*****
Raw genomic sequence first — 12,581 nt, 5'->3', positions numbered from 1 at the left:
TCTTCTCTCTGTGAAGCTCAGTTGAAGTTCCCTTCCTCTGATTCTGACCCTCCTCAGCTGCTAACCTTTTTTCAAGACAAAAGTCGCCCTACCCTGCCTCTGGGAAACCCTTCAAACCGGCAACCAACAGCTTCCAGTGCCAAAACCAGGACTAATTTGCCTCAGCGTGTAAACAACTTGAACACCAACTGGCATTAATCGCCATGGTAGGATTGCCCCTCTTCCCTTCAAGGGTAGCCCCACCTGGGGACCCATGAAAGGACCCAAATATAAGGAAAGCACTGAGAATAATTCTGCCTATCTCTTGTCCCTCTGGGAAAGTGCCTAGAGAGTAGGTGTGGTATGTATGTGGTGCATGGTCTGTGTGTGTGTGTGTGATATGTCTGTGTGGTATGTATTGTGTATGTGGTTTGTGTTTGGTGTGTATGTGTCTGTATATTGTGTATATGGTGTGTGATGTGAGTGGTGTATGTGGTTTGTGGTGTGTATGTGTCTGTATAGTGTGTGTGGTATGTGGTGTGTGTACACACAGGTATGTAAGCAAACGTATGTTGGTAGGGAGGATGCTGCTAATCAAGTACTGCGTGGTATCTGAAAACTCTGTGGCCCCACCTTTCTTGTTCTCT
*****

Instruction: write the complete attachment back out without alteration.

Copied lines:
Raw genomic sequence first — 12,581 nt, 5'->3', positions numbered from 1 at the left:
TCTTCTCTCTGTGAAGCTCAGTTGAAGTTCCCTTCCTCTGATTCTGACCCTCCTCAGCTGCTAACCTTTTTTCAAGACAAAAGTCGCCCTACCCTGCCTCTGGGAAACCCTTCAAACCGGCAACCAACAGCTTCCAGTGCCAAAACCAGGACTAATTTGCCTCAGCGTGTAAACAACTTGAACACCAACTGGCATTAATCGCCATGGTAGGATTGCCCCTCTTCCCTTCAAGGGTAGCCCCACCTGGGGACCCATGAAAGGACCCAAATATAAGGAAAGCACTGAGAATAATTCTGCCTATCTCTTGTCCCTCTGGGAAAGTGCCTAGAGAGTAGGTGTGGTATGTATGTGGTGCATGGTCTGTGTGTGTGTGTGTGATATGTCTGTGTGGTATGTATTGTGTATGTGGTTTGTGTTTGGTGTGTATGTGTCTGTATATTGTGTATATGGTGTGTGATGTGAGTGGTGTATGTGGTTTGTGGTGTGTATGTGTCTGTATAGTGTGTGTGGTATGTGGTGTGTGTACACACAGGTATGTAAGCAAACGTATGTTGGTAGGGAGGATGCTGCTAATCAAGTACTGCGTGGTATCTGAAAACTCTGTGGCCCCACCTTTCTTGTTCTCT